Among those partners are the United States, who contribute the biggest sum to Rwanda's health sector. Annual investments of about $116 million in the last three yearshave benefitted an estimated 13 million Rwandans. In 2021, the United States provided $147 million in foreign assistance, making it Rwanda's largest bilateral donor.

Rwanda is perceived to use aid more effectively than its neighbors, having built a comparatively good infrastructure. Kigali invested in the education and health care systems. Rwanda was the first country in the world to have a female majority in parliament. Its cities are safe, the roads are clean and public service is well organized.

File photo of Rwanda's parliament posing
Rwanda's parliament was the first in the world with a majority of women representativesImage: Cyril Ndegeya/picture alliance/Photoshot

The roots of Rwanda's "can do" reputation lie in the highly organized structures of the ruling Rwanda Patriotic Front (RPF). The party has its own businesses, and, not uncontroversially, controls many aspects of daily Rwandan life.

Golooba Mutebi disputed that Rwanda had a worse human rights record that its neighbors. He described Rwanda's political system as one that "prioritizes consensus building rather than competition." Though Rwanda has 11 political parties, the RPF-led political system rejects what Golooba Mutebi calls "adversarial contestation" in favour consensus. This is at odds with most Western democracies, and has led to accusations of authoritarianism.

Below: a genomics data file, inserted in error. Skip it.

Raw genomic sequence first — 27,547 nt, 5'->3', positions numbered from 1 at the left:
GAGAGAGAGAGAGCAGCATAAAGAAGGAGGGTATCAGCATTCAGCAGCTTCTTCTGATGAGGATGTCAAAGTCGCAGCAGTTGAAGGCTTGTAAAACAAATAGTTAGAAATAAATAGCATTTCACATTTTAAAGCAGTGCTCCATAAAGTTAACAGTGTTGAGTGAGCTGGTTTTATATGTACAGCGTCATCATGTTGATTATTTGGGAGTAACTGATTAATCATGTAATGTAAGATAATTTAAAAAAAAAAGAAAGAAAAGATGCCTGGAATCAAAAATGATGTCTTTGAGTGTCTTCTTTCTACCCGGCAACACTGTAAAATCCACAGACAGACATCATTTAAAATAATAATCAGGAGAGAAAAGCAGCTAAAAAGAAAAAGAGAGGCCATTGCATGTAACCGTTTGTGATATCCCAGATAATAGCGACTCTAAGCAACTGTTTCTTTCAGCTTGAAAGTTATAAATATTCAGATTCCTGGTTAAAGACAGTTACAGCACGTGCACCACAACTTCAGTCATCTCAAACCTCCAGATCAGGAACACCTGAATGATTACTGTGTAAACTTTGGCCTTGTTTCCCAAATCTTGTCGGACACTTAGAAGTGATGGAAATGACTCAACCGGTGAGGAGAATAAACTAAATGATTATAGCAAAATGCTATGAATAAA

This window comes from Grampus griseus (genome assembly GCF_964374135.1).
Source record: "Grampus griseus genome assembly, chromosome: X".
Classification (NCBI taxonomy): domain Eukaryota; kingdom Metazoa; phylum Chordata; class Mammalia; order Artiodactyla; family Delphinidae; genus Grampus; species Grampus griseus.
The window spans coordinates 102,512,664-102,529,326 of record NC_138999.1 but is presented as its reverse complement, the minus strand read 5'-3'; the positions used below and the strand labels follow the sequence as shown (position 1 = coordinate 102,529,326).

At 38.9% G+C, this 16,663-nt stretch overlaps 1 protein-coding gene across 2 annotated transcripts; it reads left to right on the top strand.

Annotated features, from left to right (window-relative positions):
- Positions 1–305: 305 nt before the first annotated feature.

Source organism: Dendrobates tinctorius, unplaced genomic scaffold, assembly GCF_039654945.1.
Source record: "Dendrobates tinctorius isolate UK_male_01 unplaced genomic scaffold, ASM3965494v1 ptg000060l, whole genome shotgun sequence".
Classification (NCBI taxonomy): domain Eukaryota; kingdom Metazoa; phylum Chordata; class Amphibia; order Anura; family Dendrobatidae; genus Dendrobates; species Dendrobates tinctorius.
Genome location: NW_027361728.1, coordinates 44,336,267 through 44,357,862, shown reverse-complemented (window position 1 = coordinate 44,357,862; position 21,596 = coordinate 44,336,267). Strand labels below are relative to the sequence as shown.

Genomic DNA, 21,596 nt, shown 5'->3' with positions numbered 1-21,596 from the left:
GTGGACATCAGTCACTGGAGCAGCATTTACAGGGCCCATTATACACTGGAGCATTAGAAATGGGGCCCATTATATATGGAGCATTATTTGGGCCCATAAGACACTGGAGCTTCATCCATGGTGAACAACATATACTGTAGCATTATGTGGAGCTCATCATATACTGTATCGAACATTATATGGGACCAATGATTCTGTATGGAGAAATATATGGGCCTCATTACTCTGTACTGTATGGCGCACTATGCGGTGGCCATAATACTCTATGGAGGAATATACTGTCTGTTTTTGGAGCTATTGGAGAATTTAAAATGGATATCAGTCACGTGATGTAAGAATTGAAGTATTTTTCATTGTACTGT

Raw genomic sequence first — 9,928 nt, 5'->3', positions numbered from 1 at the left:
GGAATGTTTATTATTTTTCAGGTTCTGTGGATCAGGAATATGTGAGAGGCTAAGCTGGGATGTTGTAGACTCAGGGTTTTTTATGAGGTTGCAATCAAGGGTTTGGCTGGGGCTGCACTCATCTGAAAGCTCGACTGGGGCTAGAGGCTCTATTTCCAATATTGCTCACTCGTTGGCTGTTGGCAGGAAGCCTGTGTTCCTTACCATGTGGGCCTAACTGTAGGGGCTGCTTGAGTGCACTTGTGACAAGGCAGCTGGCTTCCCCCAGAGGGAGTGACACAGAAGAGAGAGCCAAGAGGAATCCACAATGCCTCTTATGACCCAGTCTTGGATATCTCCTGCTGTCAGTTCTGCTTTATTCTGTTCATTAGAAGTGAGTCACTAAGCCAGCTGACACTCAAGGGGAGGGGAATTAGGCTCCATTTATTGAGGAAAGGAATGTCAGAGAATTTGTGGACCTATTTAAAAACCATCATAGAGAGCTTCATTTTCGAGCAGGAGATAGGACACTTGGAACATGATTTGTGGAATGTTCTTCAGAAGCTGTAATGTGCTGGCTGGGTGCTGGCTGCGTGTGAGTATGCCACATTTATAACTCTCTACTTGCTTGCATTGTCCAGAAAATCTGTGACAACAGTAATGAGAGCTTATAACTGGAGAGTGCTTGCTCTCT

Clare Akamanzi, chief executive officer of the Rwanda Development Board, wrote that Rwandans "are determined to prove wrong attempts to dictate who we should be and what we should or should not do to improve our lives."

Few resources but plenty of imagination

Rwanda has increasingly been accused of "sportswashing", a term used to describe state initiatives using sporting events to distract international audiences from problematic human rights records. Critics of this notion, like Akamanzi say the term is "almost exclusively employed by commentators in the West, and almost exclusively deployed against countries in the Global South."

Rwanda has gained significant international exposure through its "Visit Rwanda" partnership deals with football giants Arsenal FC and Paris St Germain, as well as basketball's NBA Africa. It will also be the first African country to host the UCI Road World Championship in 2025.

Arsenal FC players, based in London, sport the Visit Rwanda logo
Arsenal FC, based in London, sport the Visit Rwanda logoImage: picture-alliance/dpa/S. Ian

According to Clark, focusing on sports is just one example of Rwandan leaders' pragmatic approach to foreign partnerships. The outlook is international, because "they think: We are a small, landlocked country, a very tiny economy with no natural resources, in a very volatile, sometimes very hostile region."

To survive, Rwanda's government has bet on making itself "useful to global, powerful actors", through migration deals and peacekeeping, "but also through sport," the expert said.

The Kagame factor